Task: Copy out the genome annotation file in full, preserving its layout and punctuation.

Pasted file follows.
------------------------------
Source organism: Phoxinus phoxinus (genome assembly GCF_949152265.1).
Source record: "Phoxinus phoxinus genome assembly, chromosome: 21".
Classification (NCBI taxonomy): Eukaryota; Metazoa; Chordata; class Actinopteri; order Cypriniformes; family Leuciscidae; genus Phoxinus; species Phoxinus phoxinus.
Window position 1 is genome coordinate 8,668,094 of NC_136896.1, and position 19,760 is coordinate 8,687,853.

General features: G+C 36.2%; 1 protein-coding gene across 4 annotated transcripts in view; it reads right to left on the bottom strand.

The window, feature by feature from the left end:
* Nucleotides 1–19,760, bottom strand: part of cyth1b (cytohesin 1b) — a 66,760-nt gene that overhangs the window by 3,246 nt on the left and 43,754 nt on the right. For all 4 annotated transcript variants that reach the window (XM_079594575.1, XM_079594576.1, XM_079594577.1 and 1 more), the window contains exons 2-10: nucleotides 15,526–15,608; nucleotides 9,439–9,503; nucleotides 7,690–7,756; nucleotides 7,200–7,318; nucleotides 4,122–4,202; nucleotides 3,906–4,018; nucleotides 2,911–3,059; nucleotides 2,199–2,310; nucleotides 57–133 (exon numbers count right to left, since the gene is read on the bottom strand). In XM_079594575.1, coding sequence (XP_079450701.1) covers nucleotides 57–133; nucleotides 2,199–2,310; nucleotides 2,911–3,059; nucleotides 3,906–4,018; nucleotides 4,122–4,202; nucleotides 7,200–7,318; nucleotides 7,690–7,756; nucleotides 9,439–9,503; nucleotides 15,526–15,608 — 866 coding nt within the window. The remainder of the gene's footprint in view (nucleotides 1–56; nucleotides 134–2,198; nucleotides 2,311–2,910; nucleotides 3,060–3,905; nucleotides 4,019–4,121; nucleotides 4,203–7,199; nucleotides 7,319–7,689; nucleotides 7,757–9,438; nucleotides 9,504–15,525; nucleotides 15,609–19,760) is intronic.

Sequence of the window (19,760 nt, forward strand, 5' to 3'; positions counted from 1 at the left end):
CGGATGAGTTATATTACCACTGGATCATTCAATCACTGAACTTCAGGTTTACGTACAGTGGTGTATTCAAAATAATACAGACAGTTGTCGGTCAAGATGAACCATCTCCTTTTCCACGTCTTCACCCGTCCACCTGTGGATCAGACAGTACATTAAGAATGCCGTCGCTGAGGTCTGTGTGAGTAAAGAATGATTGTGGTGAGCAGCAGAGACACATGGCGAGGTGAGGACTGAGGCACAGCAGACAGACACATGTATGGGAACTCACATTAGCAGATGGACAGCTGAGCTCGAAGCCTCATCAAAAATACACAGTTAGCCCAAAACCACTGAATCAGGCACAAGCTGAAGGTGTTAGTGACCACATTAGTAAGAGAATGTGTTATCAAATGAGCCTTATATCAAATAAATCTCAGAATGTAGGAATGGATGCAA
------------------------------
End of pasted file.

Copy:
Source organism: Phoxinus phoxinus (genome assembly GCF_949152265.1).
Source record: "Phoxinus phoxinus genome assembly, chromosome: 21".
Classification (NCBI taxonomy): Eukaryota; Metazoa; Chordata; class Actinopteri; order Cypriniformes; family Leuciscidae; genus Phoxinus; species Phoxinus phoxinus.
Window position 1 is genome coordinate 8,668,094 of NC_136896.1, and position 19,760 is coordinate 8,687,853.

General features: G+C 36.2%; 1 protein-coding gene across 4 annotated transcripts in view; it reads right to left on the bottom strand.

The window, feature by feature from the left end:
* Nucleotides 1–19,760, bottom strand: part of cyth1b (cytohesin 1b) — a 66,760-nt gene that overhangs the window by 3,246 nt on the left and 43,754 nt on the right. For all 4 annotated transcript variants that reach the window (XM_079594575.1, XM_079594576.1, XM_079594577.1 and 1 more), the window contains exons 2-10: nucleotides 15,526–15,608; nucleotides 9,439–9,503; nucleotides 7,690–7,756; nucleotides 7,200–7,318; nucleotides 4,122–4,202; nucleotides 3,906–4,018; nucleotides 2,911–3,059; nucleotides 2,199–2,310; nucleotides 57–133 (exon numbers count right to left, since the gene is read on the bottom strand). In XM_079594575.1, coding sequence (XP_079450701.1) covers nucleotides 57–133; nucleotides 2,199–2,310; nucleotides 2,911–3,059; nucleotides 3,906–4,018; nucleotides 4,122–4,202; nucleotides 7,200–7,318; nucleotides 7,690–7,756; nucleotides 9,439–9,503; nucleotides 15,526–15,608 — 866 coding nt within the window. The remainder of the gene's footprint in view (nucleotides 1–56; nucleotides 134–2,198; nucleotides 2,311–2,910; nucleotides 3,060–3,905; nucleotides 4,019–4,121; nucleotides 4,203–7,199; nucleotides 7,319–7,689; nucleotides 7,757–9,438; nucleotides 9,504–15,525; nucleotides 15,609–19,760) is intronic.

Sequence of the window (19,760 nt, forward strand, 5' to 3'; positions counted from 1 at the left end):
CGGATGAGTTATATTACCACTGGATCATTCAATCACTGAACTTCAGGTTTACGTACAGTGGTGTATTCAAAATAATACAGACAGTTGTCGGTCAAGATGAACCATCTCCTTTTCCACGTCTTCACCCGTCCACCTGTGGATCAGACAGTACATTAAGAATGCCGTCGCTGAGGTCTGTGTGAGTAAAGAATGATTGTGGTGAGCAGCAGAGACACATGGCGAGGTGAGGACTGAGGCACAGCAGACAGACACATGTATGGGAACTCACATTAGCAGATGGACAGCTGAGCTCGAAGCCTCATCAAAAATACACAGTTAGCCCAAAACCACTGAATCAGGCACAAGCTGAAGGTGTTAGTGACCACATTAGTAAGAGAATGTGTTATCAAATGAGCCTTATATCAAATAAATCTCAGAATGTAGGAATGGATGCAA